Dr WOODRUFF question to MINISTER for HEALTH, Mr FERGUSON
The hospital executive received a letter that we spoke much about yesterday from the emergency department's registrar doctors at the Royal Hobart Hospital, a warning of the direct patient injury and death because of worsening conditions and bed block. Today we know that southern paramedics have written to Ambulance Tasmania laying out the harsh facts of ramping and overcrowding at the Royal Hobart Hospital, describing it as an unmitigated crisis that is worsening not just the mental health of frontline paramedics, but the lives of patients.
Tasmania has the worse code 1 ambulance response times in the country and when patients finally get to the hospital they are ramped for hours before receiving any treatment. In terrible examples, in one instance a patient was transferred from the state's north with a known abdominal aortic aneurysm and was ramped at the Royal for hours until their vessel burst, requiring life-saving surgery. Another example is of a six-week-old baby in Sorell triaged with respiratory arrest who had to wait for an ambulance from Glenorchy. The lives of patients are being put at risk on your watch every day. The health system is in meltdown after serial underfunding in every budget during your time as the responsible minister, yet you continue to deny that truth. What more evidence do you need to force you to act on the registrars' plan and to prioritise Health spending in this upcoming budget?
Madam Speaker, I acknowledge the seriousness and the sense of duty of people who have been raising these concerns. I invite you, Dr Woodruff, to recognise that I answered this question yesterday in exactly the way you should expect us to answer it, which is that we are taking the suggestions on board. We are considering them closely. We have already moved in some respects, particularly with the registrars' request for more overnight cover. We are providing that. We have already told them that and I believe it has been warmly welcomed. A range of other solutions is being actively considered right now. That should assure you, Dr Woodruff, that we take these things seriously.
On behalf of the Government I reject the assertion that any of these concerns, ramping and bed block, have anything to do with the lack of funding as you have alleged. The Treasurer has tabled the documents in this House to demonstrate that we have put more money in than we budgeted during every year of this Government. That is our track record.
Dr Woodruff - That is right, but it is not in real terms. It is on paper.
Madam SPEAKER - Order, Dr Woodruff.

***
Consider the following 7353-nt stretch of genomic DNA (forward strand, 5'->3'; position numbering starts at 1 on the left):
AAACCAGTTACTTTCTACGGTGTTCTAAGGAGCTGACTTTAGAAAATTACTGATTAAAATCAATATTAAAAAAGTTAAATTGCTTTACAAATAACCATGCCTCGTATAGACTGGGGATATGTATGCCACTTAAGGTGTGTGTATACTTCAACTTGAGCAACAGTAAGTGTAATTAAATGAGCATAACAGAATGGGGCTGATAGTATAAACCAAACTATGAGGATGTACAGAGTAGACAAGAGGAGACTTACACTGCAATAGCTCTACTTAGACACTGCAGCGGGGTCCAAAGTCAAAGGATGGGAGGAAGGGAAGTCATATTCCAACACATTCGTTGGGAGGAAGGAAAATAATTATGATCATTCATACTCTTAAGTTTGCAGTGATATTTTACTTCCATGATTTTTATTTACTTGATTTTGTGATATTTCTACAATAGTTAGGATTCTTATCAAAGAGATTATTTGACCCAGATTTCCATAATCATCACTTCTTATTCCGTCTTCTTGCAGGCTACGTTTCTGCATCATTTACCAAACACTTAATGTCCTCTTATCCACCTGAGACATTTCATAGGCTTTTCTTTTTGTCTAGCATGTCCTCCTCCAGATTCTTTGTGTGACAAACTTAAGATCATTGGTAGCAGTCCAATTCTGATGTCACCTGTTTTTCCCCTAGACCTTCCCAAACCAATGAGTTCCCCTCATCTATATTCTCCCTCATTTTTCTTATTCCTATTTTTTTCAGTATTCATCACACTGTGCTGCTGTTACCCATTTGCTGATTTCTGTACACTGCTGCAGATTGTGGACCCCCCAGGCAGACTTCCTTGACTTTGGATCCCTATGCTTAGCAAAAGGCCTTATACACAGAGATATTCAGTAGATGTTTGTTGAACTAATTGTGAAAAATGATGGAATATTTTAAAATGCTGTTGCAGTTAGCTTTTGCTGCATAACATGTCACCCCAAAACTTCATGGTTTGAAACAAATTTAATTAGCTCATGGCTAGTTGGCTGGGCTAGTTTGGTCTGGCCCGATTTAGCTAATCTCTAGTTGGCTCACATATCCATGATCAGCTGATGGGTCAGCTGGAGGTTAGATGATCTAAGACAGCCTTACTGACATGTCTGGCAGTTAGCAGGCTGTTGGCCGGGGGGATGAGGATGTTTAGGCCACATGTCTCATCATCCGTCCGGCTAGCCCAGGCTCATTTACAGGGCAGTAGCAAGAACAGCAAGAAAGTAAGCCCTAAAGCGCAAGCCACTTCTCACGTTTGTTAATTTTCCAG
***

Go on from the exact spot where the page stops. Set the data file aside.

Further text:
Mr FERGUSON - A mature discussion of parliamentarians would recognise that the challenge we face with ramping stems back to bed block in the hospital and that we have filled our hospital to capacity.
Dr Woodruff - That is not what the registrars told us.
Mr FERGUSON - They are. We are now building more capacity. While the capacity is still not yet completed, or commissioned, the stakeholders are telling us that they want to work together toward better utilisation of the beds we have. We want to see more overnight cover. We want to see better usage of the escalation policy and over-capacity protocol, which was written by clinicians, but which the Government is mocked for by the Opposition. We want to work on solutions. We will always listen.
Dr Woodruff - Under your Government, people cannot get to the hospital on time. When they get there, they are at risk of dying in the ambulance waiting to get into emergency. That is the truth.
Madam SPEAKER - Dr Woodruff, order.
Mr FERGUSON - Dr Woodruff, I welcome your question. You are representing a concern we are taking seriously and we will actively look for -
Dr Woodruff - You have been saying this for five years.
Mr FERGUSON - I am saying it now. Yesterday, we announced additional support exactly as the registrars requested. I believe that is the right approach.
Dr Woodruff - Are you going to meet with the ambulance paramedics?
Madam SPEAKER - Order, please.
Mr FERGUSON - We confront a challenge being met by every state around Australia and has confronted our Tasmanian health system for many years. The difference today is that we have opened all of the areas we can. We have built more capacity. We are now in the final year of the new building with more than 250-bed capacity. Until it is commissioned, we need to be prepared to work together with health stakeholders without the usual mockery, without the usual politicking and without the blame game, which helps nobody. We are focused on solutions. I can also assure you, Dr Woodruff, that you will be afforded an opportunity to participate and I hope it is constructive.